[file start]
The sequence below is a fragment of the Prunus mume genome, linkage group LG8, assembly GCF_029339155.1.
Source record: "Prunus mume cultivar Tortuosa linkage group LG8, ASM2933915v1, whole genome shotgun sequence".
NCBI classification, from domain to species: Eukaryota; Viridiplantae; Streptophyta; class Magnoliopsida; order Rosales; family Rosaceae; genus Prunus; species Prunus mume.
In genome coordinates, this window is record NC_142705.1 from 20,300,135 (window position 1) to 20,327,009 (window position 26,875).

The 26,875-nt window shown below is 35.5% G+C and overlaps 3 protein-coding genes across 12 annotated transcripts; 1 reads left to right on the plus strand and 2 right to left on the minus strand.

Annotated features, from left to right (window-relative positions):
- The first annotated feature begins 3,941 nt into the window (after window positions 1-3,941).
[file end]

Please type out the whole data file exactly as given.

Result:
The sequence below is a fragment of the Prunus mume genome, linkage group LG8, assembly GCF_029339155.1.
Source record: "Prunus mume cultivar Tortuosa linkage group LG8, ASM2933915v1, whole genome shotgun sequence".
NCBI classification, from domain to species: Eukaryota; Viridiplantae; Streptophyta; class Magnoliopsida; order Rosales; family Rosaceae; genus Prunus; species Prunus mume.
In genome coordinates, this window is record NC_142705.1 from 20,300,135 (window position 1) to 20,327,009 (window position 26,875).

The 26,875-nt window shown below is 35.5% G+C and overlaps 3 protein-coding genes across 12 annotated transcripts; 1 reads left to right on the plus strand and 2 right to left on the minus strand.

Annotated features, from left to right (window-relative positions):
- The first annotated feature begins 3,941 nt into the window (after window positions 1-3,941).